scouting.  Electronics can be a game plan changer by giving us the ability to see what's

below us in the water.  Once again, if your game plan called for fishing a certain point or

area, don't just drag gear through the water.  Use your electronice to do some looking

around, you can often find the fish nearby. Once you have found what you are looking for it

might lead to a change in strategy.  I was fishing with my business partner Paul a couple of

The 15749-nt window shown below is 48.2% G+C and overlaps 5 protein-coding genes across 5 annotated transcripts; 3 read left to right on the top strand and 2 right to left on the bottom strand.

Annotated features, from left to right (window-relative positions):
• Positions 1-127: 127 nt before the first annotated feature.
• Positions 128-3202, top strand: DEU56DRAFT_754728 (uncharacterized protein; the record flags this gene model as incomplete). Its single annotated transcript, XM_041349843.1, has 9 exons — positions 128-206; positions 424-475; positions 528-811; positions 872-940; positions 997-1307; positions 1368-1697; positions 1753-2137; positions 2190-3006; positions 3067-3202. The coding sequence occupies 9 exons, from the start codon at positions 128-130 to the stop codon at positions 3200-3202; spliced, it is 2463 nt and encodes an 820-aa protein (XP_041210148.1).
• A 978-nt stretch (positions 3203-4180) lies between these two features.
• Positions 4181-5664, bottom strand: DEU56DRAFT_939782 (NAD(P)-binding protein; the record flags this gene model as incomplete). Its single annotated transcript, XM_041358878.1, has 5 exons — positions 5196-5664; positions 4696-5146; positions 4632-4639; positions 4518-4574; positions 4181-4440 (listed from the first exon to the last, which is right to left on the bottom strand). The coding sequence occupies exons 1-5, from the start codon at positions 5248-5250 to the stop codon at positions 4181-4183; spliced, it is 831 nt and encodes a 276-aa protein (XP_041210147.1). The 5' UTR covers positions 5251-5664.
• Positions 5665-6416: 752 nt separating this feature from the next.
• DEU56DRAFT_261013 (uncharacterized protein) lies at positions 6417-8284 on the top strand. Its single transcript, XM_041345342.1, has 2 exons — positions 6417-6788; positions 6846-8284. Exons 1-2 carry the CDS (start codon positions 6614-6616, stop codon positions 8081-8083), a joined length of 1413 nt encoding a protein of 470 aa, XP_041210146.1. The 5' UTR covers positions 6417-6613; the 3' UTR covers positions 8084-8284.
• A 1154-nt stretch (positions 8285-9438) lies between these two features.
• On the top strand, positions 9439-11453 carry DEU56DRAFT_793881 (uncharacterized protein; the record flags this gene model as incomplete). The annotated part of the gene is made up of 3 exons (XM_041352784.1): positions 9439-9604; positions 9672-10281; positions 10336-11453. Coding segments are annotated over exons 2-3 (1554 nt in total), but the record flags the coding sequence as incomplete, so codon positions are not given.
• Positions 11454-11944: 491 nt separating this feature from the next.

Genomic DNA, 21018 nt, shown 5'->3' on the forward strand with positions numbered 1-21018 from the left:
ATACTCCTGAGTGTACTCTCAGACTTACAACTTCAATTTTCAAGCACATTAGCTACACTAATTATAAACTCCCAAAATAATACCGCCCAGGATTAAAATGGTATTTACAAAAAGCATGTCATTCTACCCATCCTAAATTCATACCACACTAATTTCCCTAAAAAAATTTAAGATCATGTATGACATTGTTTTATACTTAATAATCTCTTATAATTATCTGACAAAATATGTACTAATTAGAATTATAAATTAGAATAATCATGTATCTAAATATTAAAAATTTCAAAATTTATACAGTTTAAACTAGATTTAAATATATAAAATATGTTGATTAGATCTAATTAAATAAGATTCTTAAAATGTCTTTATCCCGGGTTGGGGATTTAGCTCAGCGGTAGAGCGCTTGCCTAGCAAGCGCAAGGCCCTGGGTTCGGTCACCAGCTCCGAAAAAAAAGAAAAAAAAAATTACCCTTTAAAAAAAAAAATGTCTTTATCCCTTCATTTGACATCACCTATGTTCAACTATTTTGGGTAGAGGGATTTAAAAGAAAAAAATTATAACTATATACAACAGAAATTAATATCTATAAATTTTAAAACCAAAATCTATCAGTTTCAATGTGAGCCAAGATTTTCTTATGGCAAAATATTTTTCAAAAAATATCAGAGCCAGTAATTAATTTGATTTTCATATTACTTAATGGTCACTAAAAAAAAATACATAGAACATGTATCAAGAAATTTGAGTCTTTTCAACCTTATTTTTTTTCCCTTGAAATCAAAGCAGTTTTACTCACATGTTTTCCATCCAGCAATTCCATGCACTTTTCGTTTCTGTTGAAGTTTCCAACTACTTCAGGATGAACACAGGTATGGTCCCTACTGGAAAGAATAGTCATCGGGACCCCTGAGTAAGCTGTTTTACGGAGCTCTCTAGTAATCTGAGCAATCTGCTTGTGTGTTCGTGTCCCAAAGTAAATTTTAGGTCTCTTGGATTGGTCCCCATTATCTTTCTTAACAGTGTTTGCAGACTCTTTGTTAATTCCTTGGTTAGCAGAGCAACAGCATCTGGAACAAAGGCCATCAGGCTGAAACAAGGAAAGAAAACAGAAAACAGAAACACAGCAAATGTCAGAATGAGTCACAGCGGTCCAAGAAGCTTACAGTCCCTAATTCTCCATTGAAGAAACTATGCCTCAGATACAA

years ago and had been trolling al afternoon with nothing to show for it.  When we finally

found what might have been the biggest bait ball I have ever seen, we decided to put away

the trolling gear and drop some jigs down.  On the first drop, not 10ft below the boat was a

nice chrome brite chinook.  Our willingness to change it up a little and use a strategy that

fit the situation the best was rewarded.

Next time you head out for a day on the water, make sure you have a game plan. Just

remember, those sideline adjustments might be the difference between winning and losing.